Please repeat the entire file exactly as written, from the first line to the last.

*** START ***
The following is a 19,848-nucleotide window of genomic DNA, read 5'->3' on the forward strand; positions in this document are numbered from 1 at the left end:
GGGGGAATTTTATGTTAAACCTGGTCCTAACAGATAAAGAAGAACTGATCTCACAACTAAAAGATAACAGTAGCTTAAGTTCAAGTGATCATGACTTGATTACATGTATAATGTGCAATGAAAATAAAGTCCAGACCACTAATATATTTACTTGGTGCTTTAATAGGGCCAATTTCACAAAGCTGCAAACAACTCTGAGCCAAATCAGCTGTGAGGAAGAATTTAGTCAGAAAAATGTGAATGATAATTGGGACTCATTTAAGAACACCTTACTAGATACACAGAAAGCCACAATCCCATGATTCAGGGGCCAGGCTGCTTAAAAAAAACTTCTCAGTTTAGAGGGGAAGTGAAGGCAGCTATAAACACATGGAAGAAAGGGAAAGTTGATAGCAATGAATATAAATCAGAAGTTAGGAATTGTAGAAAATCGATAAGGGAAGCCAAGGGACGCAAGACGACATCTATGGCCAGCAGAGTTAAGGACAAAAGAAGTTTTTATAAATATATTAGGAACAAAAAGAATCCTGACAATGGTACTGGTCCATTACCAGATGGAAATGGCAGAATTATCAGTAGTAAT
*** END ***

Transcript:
The following is a 19,848-nucleotide window of genomic DNA, read 5'->3' on the forward strand; positions in this document are numbered from 1 at the left end:
GGGGGAATTTTATGTTAAACCTGGTCCTAACAGATAAAGAAGAACTGATCTCACAACTAAAAGATAACAGTAGCTTAAGTTCAAGTGATCATGACTTGATTACATGTATAATGTGCAATGAAAATAAAGTCCAGACCACTAATATATTTACTTGGTGCTTTAATAGGGCCAATTTCACAAAGCTGCAAACAACTCTGAGCCAAATCAGCTGTGAGGAAGAATTTAGTCAGAAAAATGTGAATGATAATTGGGACTCATTTAAGAACACCTTACTAGATACACAGAAAGCCACAATCCCATGATTCAGGGGCCAGGCTGCTTAAAAAAAACTTCTCAGTTTAGAGGGGAAGTGAAGGCAGCTATAAACACATGGAAGAAAGGGAAAGTTGATAGCAATGAATATAAATCAGAAGTTAGGAATTGTAGAAAATCGATAAGGGAAGCCAAGGGACGCAAGACGACATCTATGGCCAGCAGAGTTAAGGACAAAAGAAGTTTTTATAAATATATTAGGAACAAAAAGAATCCTGACAATGGTACTGGTCCATTACCAGATGGAAATGGCAGAATTATCAGTAGTAAT